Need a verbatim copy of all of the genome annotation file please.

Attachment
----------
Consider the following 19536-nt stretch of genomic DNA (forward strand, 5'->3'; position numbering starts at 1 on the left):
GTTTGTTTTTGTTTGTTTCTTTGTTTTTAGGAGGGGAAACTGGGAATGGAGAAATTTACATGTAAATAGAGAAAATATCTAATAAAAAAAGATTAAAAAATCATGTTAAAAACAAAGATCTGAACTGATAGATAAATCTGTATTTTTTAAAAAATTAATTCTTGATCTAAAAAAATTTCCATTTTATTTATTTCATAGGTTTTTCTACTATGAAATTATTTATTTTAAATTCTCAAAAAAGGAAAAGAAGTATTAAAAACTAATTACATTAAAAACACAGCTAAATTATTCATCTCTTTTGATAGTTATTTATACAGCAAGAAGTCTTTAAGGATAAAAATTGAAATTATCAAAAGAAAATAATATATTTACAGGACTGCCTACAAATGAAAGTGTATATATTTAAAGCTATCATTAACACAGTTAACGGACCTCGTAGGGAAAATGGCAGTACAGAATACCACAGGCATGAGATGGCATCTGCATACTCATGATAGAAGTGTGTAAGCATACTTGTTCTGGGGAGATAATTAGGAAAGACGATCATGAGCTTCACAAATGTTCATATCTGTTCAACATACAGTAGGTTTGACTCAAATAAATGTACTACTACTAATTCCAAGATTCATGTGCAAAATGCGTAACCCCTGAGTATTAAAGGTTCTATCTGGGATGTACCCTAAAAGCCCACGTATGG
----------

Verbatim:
Consider the following 19536-nt stretch of genomic DNA (forward strand, 5'->3'; position numbering starts at 1 on the left):
GTTTGTTTTTGTTTGTTTCTTTGTTTTTAGGAGGGGAAACTGGGAATGGAGAAATTTACATGTAAATAGAGAAAATATCTAATAAAAAAAGATTAAAAAATCATGTTAAAAACAAAGATCTGAACTGATAGATAAATCTGTATTTTTTAAAAAATTAATTCTTGATCTAAAAAAATTTCCATTTTATTTATTTCATAGGTTTTTCTACTATGAAATTATTTATTTTAAATTCTCAAAAAAGGAAAAGAAGTATTAAAAACTAATTACATTAAAAACACAGCTAAATTATTCATCTCTTTTGATAGTTATTTATACAGCAAGAAGTCTTTAAGGATAAAAATTGAAATTATCAAAAGAAAATAATATATTTACAGGACTGCCTACAAATGAAAGTGTATATATTTAAAGCTATCATTAACACAGTTAACGGACCTCGTAGGGAAAATGGCAGTACAGAATACCACAGGCATGAGATGGCATCTGCATACTCATGATAGAAGTGTGTAAGCATACTTGTTCTGGGGAGATAATTAGGAAAGACGATCATGAGCTTCACAAATGTTCATATCTGTTCAACATACAGTAGGTTTGACTCAAATAAATGTACTACTACTAATTCCAAGATTCATGTGCAAAATGCGTAACCCCTGAGTATTAAAGGTTCTATCTGGGATGTACCCTAAAAGCCCACGTATGG